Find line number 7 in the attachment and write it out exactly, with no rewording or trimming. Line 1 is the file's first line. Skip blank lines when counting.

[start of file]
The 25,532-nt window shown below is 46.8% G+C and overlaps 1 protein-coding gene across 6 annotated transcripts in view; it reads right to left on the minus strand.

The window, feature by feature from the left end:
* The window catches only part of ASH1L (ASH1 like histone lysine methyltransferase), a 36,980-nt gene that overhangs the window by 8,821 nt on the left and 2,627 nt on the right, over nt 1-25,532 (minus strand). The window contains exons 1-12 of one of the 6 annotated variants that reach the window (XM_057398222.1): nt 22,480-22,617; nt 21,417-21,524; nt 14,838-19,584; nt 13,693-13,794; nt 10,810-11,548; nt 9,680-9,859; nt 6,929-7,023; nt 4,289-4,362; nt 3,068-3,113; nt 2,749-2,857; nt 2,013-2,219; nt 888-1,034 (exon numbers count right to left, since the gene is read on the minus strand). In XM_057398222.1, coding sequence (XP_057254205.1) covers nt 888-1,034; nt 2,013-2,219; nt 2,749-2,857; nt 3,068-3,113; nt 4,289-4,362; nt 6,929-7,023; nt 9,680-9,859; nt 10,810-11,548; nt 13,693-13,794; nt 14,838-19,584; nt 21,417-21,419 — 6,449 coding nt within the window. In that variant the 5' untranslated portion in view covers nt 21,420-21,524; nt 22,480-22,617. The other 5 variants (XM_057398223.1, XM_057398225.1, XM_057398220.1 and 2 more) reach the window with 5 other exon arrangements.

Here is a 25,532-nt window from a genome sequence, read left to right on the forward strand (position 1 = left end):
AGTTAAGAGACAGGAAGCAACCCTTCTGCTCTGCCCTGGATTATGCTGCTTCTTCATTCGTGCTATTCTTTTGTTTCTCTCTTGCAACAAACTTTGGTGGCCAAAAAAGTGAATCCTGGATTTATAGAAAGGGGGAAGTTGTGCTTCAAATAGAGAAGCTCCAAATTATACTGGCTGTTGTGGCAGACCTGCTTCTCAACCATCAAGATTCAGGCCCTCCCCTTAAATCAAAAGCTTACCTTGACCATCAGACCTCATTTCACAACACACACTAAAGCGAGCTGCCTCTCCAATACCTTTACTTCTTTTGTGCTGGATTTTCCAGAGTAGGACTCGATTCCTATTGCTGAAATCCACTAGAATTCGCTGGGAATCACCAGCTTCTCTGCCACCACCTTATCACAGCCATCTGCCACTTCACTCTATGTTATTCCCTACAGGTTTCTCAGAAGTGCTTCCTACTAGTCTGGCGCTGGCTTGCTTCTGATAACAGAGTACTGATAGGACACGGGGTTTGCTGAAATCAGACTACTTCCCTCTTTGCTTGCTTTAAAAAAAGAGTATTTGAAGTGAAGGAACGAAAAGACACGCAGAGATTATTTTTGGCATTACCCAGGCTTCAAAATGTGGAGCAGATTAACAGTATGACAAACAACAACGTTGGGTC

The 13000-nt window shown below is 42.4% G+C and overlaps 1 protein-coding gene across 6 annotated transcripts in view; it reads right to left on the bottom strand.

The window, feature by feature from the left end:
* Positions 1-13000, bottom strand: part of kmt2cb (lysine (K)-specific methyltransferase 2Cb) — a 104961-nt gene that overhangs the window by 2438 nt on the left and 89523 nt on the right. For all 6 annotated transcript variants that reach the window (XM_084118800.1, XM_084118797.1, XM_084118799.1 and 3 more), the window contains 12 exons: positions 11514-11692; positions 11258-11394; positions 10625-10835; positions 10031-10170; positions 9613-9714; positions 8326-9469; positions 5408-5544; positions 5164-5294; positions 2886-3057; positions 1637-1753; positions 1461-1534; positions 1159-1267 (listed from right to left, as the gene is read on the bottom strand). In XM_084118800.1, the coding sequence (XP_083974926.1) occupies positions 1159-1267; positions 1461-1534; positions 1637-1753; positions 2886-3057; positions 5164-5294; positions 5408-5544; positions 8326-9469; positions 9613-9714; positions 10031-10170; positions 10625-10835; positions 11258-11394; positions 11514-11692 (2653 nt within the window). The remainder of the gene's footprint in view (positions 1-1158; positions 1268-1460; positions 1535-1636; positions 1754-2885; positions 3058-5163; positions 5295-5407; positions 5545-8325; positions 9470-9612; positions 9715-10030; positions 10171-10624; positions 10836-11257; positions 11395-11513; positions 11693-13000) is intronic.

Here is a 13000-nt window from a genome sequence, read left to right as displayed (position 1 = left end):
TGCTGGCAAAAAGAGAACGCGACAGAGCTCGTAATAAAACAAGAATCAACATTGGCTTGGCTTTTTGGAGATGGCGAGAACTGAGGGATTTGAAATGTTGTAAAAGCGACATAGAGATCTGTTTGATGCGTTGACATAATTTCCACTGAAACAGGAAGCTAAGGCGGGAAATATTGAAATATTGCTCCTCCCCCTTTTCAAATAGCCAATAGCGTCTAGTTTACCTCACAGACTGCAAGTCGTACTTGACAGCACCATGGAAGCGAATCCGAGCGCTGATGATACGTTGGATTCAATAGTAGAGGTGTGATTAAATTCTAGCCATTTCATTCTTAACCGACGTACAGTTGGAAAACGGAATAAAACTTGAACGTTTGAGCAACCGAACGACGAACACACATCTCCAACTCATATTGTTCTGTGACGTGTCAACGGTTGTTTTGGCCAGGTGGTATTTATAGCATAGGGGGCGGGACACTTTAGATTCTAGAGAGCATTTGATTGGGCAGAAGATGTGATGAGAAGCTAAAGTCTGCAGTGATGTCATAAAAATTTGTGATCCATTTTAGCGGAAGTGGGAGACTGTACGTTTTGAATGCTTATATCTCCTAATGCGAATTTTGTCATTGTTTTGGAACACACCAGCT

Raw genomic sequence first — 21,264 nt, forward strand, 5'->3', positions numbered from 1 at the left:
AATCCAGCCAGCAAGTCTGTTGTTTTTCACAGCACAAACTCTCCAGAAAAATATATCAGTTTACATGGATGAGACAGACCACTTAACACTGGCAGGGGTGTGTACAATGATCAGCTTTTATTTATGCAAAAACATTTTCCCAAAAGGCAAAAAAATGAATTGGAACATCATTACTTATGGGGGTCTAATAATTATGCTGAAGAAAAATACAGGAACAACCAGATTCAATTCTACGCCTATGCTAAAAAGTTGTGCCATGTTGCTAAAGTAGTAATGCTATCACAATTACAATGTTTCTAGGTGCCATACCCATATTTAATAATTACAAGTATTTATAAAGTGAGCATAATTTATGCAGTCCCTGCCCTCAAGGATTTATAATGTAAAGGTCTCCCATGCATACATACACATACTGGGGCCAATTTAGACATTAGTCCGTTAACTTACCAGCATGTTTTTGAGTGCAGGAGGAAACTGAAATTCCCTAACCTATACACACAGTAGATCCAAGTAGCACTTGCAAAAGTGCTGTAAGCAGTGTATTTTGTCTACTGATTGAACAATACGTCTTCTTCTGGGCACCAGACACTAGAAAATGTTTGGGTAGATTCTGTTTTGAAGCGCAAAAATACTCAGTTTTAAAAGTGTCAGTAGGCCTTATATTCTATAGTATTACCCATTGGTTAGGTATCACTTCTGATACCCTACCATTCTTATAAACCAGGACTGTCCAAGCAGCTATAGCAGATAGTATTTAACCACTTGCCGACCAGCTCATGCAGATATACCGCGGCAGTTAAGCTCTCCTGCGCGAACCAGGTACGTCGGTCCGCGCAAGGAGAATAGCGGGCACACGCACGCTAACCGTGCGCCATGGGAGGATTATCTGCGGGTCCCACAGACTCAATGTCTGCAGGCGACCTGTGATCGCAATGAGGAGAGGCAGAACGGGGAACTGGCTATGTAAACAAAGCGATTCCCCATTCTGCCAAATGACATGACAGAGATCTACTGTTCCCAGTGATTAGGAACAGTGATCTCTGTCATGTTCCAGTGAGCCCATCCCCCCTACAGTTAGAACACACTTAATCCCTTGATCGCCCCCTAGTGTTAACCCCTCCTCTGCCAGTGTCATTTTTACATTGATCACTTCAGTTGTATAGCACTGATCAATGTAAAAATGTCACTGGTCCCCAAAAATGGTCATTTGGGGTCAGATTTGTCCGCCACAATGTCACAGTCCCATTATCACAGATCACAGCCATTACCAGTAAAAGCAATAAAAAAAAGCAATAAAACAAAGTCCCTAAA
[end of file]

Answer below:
The window, feature by feature from the left end: